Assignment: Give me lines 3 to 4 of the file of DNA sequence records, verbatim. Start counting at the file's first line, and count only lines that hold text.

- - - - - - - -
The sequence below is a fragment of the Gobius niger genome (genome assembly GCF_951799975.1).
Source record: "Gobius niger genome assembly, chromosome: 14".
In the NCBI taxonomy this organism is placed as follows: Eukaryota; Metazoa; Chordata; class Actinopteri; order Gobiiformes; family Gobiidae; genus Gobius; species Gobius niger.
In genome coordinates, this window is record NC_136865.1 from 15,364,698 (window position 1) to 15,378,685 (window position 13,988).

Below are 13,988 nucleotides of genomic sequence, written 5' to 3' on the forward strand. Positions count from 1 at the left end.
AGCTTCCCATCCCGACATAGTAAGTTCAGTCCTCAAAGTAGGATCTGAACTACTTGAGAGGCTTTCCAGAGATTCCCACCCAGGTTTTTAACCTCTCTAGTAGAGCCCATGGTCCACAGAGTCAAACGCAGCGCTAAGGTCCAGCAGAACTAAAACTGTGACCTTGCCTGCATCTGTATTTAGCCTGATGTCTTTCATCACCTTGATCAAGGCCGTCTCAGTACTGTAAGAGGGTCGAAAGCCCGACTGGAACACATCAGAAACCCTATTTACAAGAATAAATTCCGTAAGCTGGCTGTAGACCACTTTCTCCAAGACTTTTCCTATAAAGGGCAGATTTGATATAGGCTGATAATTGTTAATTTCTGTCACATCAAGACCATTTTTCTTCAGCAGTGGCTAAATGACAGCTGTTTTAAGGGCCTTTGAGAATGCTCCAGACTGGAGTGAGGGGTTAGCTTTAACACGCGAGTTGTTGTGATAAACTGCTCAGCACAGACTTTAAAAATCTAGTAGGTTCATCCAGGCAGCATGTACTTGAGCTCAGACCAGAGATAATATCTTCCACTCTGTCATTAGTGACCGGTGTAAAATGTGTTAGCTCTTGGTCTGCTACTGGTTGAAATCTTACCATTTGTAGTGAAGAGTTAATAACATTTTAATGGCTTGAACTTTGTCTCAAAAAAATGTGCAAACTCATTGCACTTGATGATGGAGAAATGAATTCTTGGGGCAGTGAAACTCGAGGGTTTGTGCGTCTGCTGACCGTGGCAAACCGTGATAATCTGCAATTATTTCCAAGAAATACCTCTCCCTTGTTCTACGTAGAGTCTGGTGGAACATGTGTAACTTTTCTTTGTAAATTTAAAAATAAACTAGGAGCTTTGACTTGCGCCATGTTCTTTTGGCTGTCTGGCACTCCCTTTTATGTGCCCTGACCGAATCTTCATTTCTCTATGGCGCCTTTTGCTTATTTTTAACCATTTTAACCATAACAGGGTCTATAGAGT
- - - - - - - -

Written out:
In the NCBI taxonomy this organism is placed as follows: Eukaryota; Metazoa; Chordata; class Actinopteri; order Gobiiformes; family Gobiidae; genus Gobius; species Gobius niger.
In genome coordinates, this window is record NC_136865.1 from 15,364,698 (window position 1) to 15,378,685 (window position 13,988).